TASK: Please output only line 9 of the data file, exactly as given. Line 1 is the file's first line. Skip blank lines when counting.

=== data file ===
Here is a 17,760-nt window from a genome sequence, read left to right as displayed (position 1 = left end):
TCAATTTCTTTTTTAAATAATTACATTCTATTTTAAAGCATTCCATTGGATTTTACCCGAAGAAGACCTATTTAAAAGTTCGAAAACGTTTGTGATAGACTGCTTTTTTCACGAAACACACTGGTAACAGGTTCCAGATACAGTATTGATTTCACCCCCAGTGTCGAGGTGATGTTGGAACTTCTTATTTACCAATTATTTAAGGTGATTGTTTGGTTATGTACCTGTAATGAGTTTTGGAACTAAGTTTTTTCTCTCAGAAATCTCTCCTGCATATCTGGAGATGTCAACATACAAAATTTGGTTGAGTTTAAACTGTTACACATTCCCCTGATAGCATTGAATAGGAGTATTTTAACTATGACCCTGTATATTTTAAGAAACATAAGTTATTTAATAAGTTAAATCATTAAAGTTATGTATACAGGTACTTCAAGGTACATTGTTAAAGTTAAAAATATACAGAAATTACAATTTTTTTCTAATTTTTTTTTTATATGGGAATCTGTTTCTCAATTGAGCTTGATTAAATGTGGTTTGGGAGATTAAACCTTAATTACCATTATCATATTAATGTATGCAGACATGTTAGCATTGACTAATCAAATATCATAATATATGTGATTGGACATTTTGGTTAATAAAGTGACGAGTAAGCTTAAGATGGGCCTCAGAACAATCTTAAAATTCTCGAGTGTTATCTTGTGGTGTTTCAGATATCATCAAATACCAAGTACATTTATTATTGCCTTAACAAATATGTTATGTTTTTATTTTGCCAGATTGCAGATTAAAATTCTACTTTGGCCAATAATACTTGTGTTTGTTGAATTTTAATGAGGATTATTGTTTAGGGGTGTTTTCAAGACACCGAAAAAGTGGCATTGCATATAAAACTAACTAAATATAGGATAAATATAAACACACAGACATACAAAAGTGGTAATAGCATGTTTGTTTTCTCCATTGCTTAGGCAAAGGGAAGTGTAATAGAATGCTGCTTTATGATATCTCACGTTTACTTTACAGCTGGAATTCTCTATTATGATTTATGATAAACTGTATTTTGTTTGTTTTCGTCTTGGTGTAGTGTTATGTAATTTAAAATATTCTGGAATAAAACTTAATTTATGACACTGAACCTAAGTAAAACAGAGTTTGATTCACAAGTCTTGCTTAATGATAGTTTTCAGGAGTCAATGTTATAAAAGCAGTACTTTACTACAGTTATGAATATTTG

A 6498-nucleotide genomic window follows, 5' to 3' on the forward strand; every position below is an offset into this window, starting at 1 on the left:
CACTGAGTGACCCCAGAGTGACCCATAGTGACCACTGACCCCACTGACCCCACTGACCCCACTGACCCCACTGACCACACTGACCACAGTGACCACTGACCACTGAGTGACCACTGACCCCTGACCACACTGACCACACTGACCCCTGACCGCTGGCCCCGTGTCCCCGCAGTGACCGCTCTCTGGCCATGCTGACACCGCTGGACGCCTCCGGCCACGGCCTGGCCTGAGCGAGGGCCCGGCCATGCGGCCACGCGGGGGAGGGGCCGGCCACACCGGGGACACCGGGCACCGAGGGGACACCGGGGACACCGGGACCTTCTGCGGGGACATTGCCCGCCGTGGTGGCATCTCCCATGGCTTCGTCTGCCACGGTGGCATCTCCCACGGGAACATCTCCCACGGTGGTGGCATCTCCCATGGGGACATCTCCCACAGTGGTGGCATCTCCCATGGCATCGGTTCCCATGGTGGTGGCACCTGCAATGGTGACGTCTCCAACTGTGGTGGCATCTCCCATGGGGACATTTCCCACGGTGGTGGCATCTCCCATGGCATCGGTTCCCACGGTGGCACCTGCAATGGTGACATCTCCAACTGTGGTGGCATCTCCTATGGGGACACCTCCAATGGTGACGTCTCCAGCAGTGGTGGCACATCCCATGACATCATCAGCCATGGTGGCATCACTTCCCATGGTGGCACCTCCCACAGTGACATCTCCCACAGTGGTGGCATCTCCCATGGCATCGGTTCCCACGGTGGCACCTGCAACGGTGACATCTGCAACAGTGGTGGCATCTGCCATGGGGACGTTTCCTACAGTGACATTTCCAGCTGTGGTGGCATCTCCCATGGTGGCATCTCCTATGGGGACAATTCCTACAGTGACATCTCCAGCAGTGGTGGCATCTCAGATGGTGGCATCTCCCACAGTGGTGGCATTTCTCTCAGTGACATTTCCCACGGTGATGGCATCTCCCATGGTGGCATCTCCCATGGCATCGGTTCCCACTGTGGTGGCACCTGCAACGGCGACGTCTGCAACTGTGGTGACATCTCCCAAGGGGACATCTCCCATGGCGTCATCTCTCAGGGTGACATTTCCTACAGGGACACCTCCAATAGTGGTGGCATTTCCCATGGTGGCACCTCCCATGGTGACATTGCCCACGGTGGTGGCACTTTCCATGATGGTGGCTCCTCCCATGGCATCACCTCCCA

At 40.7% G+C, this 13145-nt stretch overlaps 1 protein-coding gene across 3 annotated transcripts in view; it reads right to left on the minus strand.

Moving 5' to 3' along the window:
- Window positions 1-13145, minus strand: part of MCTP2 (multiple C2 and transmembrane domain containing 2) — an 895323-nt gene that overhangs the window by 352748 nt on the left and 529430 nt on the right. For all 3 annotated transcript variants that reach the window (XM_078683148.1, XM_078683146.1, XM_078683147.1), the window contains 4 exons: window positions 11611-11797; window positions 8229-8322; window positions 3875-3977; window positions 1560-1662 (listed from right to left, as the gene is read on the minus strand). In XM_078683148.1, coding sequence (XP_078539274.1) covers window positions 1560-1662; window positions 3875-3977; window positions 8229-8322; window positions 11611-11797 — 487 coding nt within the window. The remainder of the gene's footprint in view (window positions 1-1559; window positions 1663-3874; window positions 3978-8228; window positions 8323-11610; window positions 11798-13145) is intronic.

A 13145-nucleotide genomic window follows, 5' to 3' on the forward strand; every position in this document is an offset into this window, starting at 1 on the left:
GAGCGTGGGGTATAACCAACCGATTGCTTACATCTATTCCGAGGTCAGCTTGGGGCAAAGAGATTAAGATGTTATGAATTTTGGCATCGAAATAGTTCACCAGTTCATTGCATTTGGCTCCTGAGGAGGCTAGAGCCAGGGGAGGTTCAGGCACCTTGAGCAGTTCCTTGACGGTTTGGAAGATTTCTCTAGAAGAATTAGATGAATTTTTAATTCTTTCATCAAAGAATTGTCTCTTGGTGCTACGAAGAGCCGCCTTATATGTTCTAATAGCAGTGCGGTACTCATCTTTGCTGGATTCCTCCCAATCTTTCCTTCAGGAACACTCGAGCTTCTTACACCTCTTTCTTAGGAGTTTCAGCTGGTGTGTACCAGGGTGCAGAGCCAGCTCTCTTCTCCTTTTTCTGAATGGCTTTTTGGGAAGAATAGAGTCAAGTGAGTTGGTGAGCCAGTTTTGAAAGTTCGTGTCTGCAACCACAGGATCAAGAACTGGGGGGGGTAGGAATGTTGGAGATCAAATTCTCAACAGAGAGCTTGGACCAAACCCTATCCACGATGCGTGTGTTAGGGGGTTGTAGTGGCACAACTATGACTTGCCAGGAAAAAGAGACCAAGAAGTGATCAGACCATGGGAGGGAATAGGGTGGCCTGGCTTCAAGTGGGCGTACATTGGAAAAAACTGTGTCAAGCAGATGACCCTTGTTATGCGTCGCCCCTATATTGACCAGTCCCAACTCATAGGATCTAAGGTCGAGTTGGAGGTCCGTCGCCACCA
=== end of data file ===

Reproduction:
GAGCGTGGGGTATAACCAACCGATTGCTTACATCTATTCCGAGGTCAGCTTGGGGCAAAGAGATTAAGATGTTATGAATTTTGGCATCGAAATAGTTCACCAGTTCATTGCATTTGGCTCCTGAGGAGGCTAGAGCCAGGGGAGGTTCAGGCACCTTGAGCAGTTCCTTGACGGTTTGGAAGATTTCTCTAGAAGAATTAGATGAATTTTTAATTCTTTCATCAAAGAATTGTCTCTTGGTGCTACGAAGAGCCGCCTTATATGTTCTAATAGCAGTGCGGTACTCATCTTTGCTGGATTCCTCCCAATCTTTCCTTCAGGAACACTCGAGCTTCTTACACCTCTTTCTTAGGAGTTTCAGCTGGTGTGTACCAGGGTGCAGAGCCAGCTCTCTTCTCCTTTTTCTGAATGGCTTTTTGGGAAGAATAGAGTCAAGTGAGTTGGTGAGCCAGTTTTGAAAGTTCGTGTCTGCAACCACAGGATCAAGAACTGGGGGGGGTAGGAATGTTGGAGATCAAATTCTCAACAGAGAGCTTGGACCAAACCCTATCCACGATGCGTGTGTTAGGGGGTTGTAGTGGCACAACTATGACTTGCCAGGAAAAAGAGACCAAGAAGTGATCAGACCATGGGAGGGAATAGGGTGGCCTGGCTTCAAGTGGGCGTACATTGGAAAAAACTGTGTCAAGCAGATGACCCTTGTTATGCGTCGCCCCTATATTGACCAGTCCCAACTCATAGGATCTAAGGTCGAGTTGGAGGTCCGTCGCCACCA